Defining Genre

  • By: Jessica Faust | Date: Oct 20 2022

We get questions all the time asking us to define genre. I’m going to be honest. I’m not sure I fully have the answers. Putting words to a description that can be fluid is difficult. Personally, I find the best way to define genre is to look at how bookstores or publishers are marketing books. That’s how we in the industry are currently defining things.

Some of it is based on the way a book feels, but mostly it’s based on who the market is or the audience. What books are they reading and how are we defining them.

Now that I have you frustrated and confused let me tell you that it doesn’t matter if you label your book perfectly. It only matters that you get it right enough to tell us whether or not we’re the audience for the book. Suspense and thriller can be used interchangeably and usually are. A book labeled as women’s fiction has sometimes been sold as a romance. Things can change and mean different things to different publishers. You don’t have to tell them exactly how to market the book. You just need to be close enough.

Note before I move forward that I’m focusing on genre and not age groups. In other words, a mystery will be universal across YA, adult, and middle grade. I’m avoiding defining those since they are age groups and not what I consider genre.


Three Major Fiction Categories

There are three categories that define a book, the areas where all fiction will fall into–commercial, literary, and upmarket. Some can be used alone to describe your book (this is a work of literary fiction). While others might include the addition of a genre (Literary Suspense). In commercial fiction, you can usually use genre on its own since most genre universally falls under commercial fiction (this is a romance).

Commercial FictionFiction written to appeal to a large or mass-market audience, often with an emphasis on plot. Commercial fiction is typically thought of as including genres like mystery, romance, science fiction, and fantasy, although more recently there are more books considered literary in these genres. Popular commercial fiction writers include Nora Roberts, Alyssa Cole, and Colleen Hoover.

Literary Fiction: Fiction that appeals to a more intellectually minded, smaller audience. Literary fiction tends to have a stronger focus on writing, atmosphere, and style than commercial fiction might. Popular literary fiction authors include Toni Morrison, Cormac McCarthy, and Elizabeth Strout.

Upmarket FictionI consider this to be the baby of Literary and Commercial Fiction. Books tend to have a stronger focus on writing and plot together. They have a hook like commercial fiction, but more atmosphere similar to what is expected in literary fiction. Books and authors I consider to be upmarket are Melissa Payne, Kia Abdullah (upmarket suspense), Chemistry Lessons, and When Women Were Dragons.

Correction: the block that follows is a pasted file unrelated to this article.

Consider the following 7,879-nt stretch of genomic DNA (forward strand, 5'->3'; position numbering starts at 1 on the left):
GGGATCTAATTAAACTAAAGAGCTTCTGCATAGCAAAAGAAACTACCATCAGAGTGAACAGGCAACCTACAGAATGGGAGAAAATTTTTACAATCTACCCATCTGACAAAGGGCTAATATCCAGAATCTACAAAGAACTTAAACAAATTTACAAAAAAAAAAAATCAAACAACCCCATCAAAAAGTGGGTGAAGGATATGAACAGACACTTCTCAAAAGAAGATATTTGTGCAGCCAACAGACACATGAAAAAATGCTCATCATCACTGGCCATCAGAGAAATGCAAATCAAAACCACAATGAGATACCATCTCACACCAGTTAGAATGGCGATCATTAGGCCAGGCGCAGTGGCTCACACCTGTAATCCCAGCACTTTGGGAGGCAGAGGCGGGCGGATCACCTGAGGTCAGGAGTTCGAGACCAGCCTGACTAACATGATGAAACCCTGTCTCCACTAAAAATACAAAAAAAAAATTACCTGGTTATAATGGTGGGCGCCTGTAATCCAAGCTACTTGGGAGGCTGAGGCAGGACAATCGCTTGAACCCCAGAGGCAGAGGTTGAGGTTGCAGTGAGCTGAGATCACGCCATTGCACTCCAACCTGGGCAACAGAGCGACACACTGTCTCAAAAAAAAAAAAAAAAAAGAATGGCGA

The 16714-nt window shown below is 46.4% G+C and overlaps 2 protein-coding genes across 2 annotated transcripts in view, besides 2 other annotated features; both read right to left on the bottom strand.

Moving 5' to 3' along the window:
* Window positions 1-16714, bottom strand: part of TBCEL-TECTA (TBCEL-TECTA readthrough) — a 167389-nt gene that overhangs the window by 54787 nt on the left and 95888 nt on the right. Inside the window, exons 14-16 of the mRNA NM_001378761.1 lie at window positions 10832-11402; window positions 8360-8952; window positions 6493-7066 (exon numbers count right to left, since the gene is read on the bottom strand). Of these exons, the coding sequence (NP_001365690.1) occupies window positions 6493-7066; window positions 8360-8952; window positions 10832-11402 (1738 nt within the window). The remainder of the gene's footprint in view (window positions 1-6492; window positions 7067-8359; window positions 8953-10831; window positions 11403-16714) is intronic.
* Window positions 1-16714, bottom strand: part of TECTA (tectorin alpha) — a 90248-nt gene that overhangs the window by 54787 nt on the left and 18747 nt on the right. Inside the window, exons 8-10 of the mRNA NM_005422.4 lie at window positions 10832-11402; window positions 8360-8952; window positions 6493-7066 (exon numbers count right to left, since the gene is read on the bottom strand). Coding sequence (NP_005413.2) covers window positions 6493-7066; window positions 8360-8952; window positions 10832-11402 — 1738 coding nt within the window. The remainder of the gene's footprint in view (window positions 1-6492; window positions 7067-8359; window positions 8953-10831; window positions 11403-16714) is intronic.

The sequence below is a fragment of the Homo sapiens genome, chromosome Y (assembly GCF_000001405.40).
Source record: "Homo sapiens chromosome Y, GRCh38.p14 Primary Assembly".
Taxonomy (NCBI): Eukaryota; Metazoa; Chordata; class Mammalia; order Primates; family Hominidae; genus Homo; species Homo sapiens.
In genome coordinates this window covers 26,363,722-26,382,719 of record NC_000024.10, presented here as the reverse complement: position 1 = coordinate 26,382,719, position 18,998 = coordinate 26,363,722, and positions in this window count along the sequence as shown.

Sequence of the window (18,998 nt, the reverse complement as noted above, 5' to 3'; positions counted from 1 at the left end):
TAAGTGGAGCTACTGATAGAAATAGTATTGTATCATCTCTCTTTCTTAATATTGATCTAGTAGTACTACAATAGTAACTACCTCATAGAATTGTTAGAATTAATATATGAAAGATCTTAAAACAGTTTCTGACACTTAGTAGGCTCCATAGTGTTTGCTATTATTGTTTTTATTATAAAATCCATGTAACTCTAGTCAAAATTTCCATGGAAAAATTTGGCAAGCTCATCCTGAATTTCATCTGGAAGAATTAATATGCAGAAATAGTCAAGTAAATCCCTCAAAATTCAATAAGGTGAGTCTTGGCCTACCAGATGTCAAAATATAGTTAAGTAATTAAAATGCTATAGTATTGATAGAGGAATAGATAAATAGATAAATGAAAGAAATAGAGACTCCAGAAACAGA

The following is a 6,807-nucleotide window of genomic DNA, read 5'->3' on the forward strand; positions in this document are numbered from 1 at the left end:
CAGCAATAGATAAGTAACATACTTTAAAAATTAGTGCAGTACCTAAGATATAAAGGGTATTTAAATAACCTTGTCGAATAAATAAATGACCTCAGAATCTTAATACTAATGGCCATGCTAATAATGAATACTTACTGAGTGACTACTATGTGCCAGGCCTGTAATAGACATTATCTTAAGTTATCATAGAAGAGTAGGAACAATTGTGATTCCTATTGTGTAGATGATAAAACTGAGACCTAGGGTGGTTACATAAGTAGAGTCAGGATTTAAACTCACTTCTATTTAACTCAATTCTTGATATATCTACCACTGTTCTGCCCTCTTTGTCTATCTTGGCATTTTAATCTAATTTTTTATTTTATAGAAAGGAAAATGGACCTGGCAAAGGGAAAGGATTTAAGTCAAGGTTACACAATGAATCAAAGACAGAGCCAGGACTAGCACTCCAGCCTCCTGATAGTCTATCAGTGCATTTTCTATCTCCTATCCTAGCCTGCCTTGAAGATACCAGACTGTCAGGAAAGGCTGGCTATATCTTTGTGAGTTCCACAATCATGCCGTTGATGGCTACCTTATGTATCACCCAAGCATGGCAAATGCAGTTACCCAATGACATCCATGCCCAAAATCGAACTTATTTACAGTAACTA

Originally I wrote this with the intent of defining each genre, but I’m going to leave you to do a Google search on that. Instead, I’m going to generally discuss the major genres in publishing. They are mystery, suspense, thriller, romance, science fiction, fantasy, and women’s fiction. The reason I’m generalizing is that I’m certain I’m missing something, or even ignoring certain genre trends that tend to come and go like chick lit or new adult.

While I know there are nuances that authors struggle within these genres, like what exactly is the difference between suspense and thriller, I think we can all read this list and have a basic understanding of what those genres are. We all know what a mystery is, right? We understand that by the mere use of the term thriller that book is going to have more of an edge than something we describe as a mystery.

The truth is, you don’t need to have an understanding of every genre. You only need to know the expectations of the genre you are writing in. If you’re not writing romance, don’t worry about romance and all the subgenres therein (paranormal, historical, category, inspirational, etc). But if you are writing romance you need to be reading a lot of romance (as well as books in other genres) to understand what readers will be looking for and expecting and then, of course, how you can make yours stand out.

If you’re unsure of what you’re writing, you need to be reading widely to have an understanding of the genre, because the truth is that I can give you the definitions, but you don’t really know the genre unless you’re reading in it.

I think the reason publishing professionals struggle to define genre when asked is because we just know. We read enough across genres all the time. We also learn a lot just by talking about books, reading deal notices and reviews. PW reviews can tell me a lot about what the market is selling in what genres. I read them weekly. Authors should be doing the same. Knowing what you’re writing, what the “rules” are and how you can (and cannot) break them is an important piece of success in this and any business.





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2 responses to “Defining Genre”

  1. Thanks for this post. I have heard the terms but didn’t have good definitions in my mind.

  2. Avatar Veena Nagpal says:

    I’m still not sure, I understand genres, but thank you for addressing the issue. Amazon categories make it even more difficult.